Michael Joplin Talks "ONE NIGHT WITH JANIS JOPLIN"
Tue, 09 Apr 2013 16:28:07
"It's like revisiting Janis for a couple hours on stage," says Michael Joplin of ONE NIGHT WITH JANIS JOPLIN. "She's there through her words, music, and influences."
It's true. The play is the best way to experience Janis Joplin's legacy up close and personal. Created, written, and directed by Randy Johnson, ONE NIGHT WITH JANIS JOPLIN pays homage to one of the greatest voices in history through focusing on what mattered the most—the music. With the endorsement of siblings Michael and Laura Joplin, the piece becomes a pastiche of her work that's equally intimate, inspiring, and invigorating. You can catch it at The Pasadena Playhouse through April 21.
In this exclusive interview with ARTISTdirect.com editor in chief Rick Florino, Michael Joplin talks ONE NIGHT WITH JANIS JOPLIN, his sister's legacy, and so much more.
What was the genesis of this production?
My sister Laura and I had been talking about wanting to do an over-the-top show to remember why people liked Janis. Jeff Jampol at JAM, Inc. had known Randy Johnson and got it together. We sat down and clicked really quickly. It grew out of that. We wanted people to remember the music. Janis is remembered for a lot of things, and music is sometimes second.
So the idea was to place the spotlight back on her as an artist?
Yes, she has a story that people relate to more than just music with her folk hero aspects. Her tragic death is remembered, but the music is in the top three. We wanted to go, "Hey, this is why we're remembering here anyway!" The crowd walks out having had a great time. Where the music came from was very critical. Our family was very musically inclined, and our parents showed us a lot of styles.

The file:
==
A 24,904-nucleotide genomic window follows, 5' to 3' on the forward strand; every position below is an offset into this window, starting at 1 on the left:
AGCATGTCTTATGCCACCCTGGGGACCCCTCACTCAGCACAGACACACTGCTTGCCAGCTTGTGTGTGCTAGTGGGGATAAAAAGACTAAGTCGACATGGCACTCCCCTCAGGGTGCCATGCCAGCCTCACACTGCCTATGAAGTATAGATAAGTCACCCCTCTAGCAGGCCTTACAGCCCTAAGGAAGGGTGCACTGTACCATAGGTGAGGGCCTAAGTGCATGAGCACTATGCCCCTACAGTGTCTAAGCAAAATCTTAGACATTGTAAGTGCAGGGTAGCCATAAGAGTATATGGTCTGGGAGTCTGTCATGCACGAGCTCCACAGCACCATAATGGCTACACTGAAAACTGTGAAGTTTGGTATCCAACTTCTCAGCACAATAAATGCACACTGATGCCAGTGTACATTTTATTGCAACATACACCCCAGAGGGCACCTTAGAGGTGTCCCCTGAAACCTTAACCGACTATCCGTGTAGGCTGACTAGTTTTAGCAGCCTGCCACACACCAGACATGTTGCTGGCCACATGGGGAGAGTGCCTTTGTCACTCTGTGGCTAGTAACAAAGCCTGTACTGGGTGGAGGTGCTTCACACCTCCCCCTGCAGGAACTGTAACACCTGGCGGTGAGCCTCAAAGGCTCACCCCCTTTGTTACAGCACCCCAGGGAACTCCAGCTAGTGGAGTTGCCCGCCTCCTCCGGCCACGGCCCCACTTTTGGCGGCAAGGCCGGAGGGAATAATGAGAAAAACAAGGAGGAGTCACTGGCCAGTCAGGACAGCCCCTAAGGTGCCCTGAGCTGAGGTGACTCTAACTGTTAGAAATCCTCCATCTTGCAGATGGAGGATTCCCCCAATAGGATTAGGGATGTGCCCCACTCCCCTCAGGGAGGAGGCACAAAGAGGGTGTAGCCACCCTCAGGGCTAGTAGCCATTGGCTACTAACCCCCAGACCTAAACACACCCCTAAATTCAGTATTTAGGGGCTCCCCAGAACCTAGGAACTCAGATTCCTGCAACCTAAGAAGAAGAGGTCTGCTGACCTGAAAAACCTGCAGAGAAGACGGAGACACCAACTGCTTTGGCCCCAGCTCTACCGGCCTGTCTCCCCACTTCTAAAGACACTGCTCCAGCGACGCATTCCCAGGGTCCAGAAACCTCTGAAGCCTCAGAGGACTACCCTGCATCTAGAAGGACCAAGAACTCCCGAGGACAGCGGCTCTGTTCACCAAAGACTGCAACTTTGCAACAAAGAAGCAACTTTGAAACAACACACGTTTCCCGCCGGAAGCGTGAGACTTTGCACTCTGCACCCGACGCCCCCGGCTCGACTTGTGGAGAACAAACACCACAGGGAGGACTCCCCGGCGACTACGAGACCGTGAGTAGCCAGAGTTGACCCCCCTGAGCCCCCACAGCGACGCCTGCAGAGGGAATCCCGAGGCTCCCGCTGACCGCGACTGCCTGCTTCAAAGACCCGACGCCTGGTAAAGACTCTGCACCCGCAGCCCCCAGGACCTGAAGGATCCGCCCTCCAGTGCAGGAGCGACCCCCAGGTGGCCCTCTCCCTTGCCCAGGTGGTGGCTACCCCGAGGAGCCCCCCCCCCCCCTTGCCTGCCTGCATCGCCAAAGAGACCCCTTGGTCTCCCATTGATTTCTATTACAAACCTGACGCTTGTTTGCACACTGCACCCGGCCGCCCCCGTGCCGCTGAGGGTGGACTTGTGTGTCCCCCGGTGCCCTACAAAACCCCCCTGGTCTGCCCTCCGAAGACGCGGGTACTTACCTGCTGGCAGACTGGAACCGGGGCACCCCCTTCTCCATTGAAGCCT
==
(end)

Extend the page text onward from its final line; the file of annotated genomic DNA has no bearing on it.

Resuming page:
You could never put Janis in a box or categorize her. How does that nature of singularity come through in the show?
That's a great question. Some of the stuff is through the character we call "The Blues Singer" because it shows the progression of her music and where it came from. At that time in the sixties, that transposing of styles and mixing of music was really coming to fruition. Janis came from a bluegrass and blues background. Rock 'n' roll was an odd thing for her. I think that fact comes out clearly when you look at the choices of songs she'd do. She wanted to be a beatnik. She didn't want to be a hippie. That set up an interesting dichotomy of what was happening at the time. They were all preaching free love, and Janis wanted to have a good time, which was a different type of thing. Having "The Blues Singer" adds a dimension to it that people didn't get before, especially when "The Blues Singer" does "Summertime". A lot of people even now don't know that was an opera. It's not Janis's song. It's fascinating.
What was your reaction to first seeing it?
It was right up the alley of where we wanted to go. That's what I dreamed about. I wanted people to experience the joy and the fun of Janis's singing abilities, skill, concept, and growth. That was really important to me and my sister. We wanted that to happen. Randy pulled it off. It was a lot of fun to go in and rock out. It's fascinating to watch the audience just start moving.
For tickets to see the play, visit pasadenaplayhouse.org.
What's your favorite Janis Joplin song?